May 28

MAY 28
by Jenny Dittmer
Like most people who live in the Bay Area, I enjoy the luxury of being able to interact with people from all walks of life, including those of different ethnicities, socioeconomic status, and with varying religious or non-religious beliefs. Unfortunately, far too often I find myself in the trap of judging those around me that don’t hold the same political ideology, ethical values, or moral standards that I keep. A few years back my eyes were widely opened, once again, to this blind bias as I traveled with my family in the Northwest.
 
I’ve long held, and still do hold, the belief that those with minimum wage positions equally deserve to have their basic needs of food, shelter, and clothing met; just as those employed in higher paying positions have their basic needs met. Having worked as a vocational counselor for individuals with mental health disabilities, I often saw the disparity of the “haves” versus the “have nots.” The majority of my clients, who were ready, willing, and able to work, could typically only manage to hold part-time minimum wage positions due to no preventable shortcomings of their own making. For obvious reasons, government assistance was a necessity in covering the gaps of their fundamental needs. Most of my clients were individuals with little or no supportive family and/or friends, and they were bordering on becoming unhoused. Likewise, most were CA natives without ties or connections outside of the state; and, despite lower costs of living elsewhere, leaving CA would likely have caused them greater hardships than not.
 
I am a homegrown Californian, born and raised locally. Growing up, I had the opportunity to travel for one year in the Midwest, to gain some outside perspectives on life. Other than that, my views have mainly been shaped by my upbringing in the Silicon Valley. In my marriage I’ve been blessed with the opportunity to travel further and see greater parts of our country. As mentioned before, one family road trip took us through Yellowstone National Park and into a very tiny town in Wyoming. We stopped for lunch and the four of us ordered burgers, fries, sodas, and a few milkshakes. My jaw dropped when the check arrived. I squinted, grabbed my glasses and looked closely at the hand written numbers that totaled $20.00. How could that be!? Was this 1960!? No, it was one of the many thousands of small towns scattered throughout the USA in the year 2017.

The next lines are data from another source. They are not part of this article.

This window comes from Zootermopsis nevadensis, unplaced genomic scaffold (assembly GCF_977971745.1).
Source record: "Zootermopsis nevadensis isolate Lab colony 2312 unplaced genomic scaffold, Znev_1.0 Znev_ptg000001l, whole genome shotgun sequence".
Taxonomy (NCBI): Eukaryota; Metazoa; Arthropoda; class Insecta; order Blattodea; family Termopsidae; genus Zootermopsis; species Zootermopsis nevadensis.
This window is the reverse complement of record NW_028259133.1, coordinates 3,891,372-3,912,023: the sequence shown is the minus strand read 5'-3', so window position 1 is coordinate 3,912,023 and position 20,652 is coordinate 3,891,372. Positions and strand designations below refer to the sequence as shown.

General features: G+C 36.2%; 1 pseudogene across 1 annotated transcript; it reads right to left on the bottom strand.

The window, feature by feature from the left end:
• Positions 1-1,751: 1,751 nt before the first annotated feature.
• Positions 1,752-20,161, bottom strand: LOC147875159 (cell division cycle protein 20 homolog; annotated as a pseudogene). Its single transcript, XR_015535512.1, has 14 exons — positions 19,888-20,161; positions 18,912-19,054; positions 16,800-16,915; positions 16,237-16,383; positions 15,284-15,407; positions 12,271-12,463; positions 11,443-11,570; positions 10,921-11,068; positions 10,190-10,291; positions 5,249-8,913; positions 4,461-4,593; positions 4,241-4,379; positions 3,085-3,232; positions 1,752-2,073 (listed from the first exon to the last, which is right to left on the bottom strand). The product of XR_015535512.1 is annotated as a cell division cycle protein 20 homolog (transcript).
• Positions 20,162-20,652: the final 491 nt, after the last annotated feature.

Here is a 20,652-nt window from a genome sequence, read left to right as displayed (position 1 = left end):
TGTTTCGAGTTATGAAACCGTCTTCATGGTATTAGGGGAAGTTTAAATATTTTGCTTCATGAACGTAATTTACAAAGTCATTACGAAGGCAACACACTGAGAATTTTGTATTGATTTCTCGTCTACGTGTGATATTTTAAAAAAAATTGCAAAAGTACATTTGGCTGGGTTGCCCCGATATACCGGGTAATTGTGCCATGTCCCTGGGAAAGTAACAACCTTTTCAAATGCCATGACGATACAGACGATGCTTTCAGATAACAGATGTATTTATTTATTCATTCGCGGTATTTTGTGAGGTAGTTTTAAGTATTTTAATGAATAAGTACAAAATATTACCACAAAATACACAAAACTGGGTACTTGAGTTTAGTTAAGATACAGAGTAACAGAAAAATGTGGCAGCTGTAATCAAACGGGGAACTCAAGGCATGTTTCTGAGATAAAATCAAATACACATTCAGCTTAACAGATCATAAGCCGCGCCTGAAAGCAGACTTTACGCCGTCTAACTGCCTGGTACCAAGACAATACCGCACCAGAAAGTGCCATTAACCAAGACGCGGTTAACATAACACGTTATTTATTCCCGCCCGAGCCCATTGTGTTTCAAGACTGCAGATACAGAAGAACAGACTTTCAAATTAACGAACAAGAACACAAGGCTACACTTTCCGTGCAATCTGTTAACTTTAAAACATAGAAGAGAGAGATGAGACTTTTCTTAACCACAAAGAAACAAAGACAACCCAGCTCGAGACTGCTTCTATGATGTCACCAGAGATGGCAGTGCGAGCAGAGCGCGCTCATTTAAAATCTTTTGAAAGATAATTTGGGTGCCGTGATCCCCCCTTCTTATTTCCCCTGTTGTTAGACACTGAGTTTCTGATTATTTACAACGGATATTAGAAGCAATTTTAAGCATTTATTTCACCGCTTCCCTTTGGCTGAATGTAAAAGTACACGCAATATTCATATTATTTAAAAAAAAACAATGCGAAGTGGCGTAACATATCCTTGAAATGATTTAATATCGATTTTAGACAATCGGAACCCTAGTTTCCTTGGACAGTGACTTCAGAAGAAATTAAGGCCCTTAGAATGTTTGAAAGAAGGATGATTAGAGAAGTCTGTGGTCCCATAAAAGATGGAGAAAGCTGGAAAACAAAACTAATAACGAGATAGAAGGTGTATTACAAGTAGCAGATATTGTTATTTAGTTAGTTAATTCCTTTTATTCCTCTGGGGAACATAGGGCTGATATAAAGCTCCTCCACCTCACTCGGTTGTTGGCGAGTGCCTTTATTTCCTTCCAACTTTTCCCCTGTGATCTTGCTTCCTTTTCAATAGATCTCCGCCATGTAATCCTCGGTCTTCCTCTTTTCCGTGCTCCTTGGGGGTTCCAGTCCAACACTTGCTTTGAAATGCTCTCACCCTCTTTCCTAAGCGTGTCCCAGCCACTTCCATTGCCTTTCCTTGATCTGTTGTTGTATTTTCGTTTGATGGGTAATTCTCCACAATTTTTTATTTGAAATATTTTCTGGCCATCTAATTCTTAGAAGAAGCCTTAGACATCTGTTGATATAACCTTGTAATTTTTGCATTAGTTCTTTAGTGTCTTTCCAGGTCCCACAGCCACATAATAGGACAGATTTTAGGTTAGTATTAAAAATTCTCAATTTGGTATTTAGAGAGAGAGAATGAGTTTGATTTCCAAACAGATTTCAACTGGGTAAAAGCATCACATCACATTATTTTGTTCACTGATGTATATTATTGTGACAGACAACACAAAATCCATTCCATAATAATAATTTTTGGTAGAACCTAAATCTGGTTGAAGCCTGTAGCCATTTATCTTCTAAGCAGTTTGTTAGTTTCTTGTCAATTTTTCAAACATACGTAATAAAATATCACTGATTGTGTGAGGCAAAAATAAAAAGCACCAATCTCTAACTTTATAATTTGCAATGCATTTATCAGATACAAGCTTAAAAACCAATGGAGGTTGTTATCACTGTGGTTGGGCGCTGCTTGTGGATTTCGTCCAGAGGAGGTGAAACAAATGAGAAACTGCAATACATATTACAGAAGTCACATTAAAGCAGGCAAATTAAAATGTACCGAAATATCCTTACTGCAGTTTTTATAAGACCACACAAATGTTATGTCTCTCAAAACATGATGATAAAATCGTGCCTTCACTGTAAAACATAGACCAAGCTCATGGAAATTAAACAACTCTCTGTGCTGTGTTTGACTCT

In that moment, my perspective shifted, a lot, and I realized that a worldview based solely on my own upbringing, moral, ethical, religious beliefs, and personal experiences is limited at best. As one pretty smart philosopher once put it, “the more you know, the more you realize you don’t know.” I do my best now to listen rather than react when someone with a differing opinion or view shares their standpoint. I believe that this is what Jesus wants us to do too.
 
Jesus surrounded himself with, or rather, people from every walk of life gathered around Jesus. He welcomed each individual and spoke truth to them on the authority of God by the power of the Holy Spirit. This truth was based on love and in order to draw people closer to Him. Shouldn’t this be our model of speaking to all those that we come in contact with in our own lives? And, as Christians, shouldn’t our perspectives also encompass a worldly view that goes well beyond our own circumstances and life experiences? God welcomes and wants all to come to Him and to partake in the eternity of His kingdom. He encourages us to lead others toward this path with a love that entails the fruits of the Spirit. He asks us to speak to others as Colossians 4:6 eloquently states, “with conversation always full of grace, seasoned with salt, so that you may know how to answer everyone.” I pray that you’re encouraged to engage with others whose views may not fully align with your own, and to listen earnestly, and with patience, before sharing your perspective via Jesus’ ears and eyes.
 
Dear Heavenly Father,
Thank you for your love, mercy, and unending grace. Please help us to see through the eyes of those both near and dear, in addition to those who are far and seemingly different. Please help us to draw others to you through the gentle, caring words of Your truth and let us walk humbly as Your servants at all times. In Your holy and precious name we pray, Amen.

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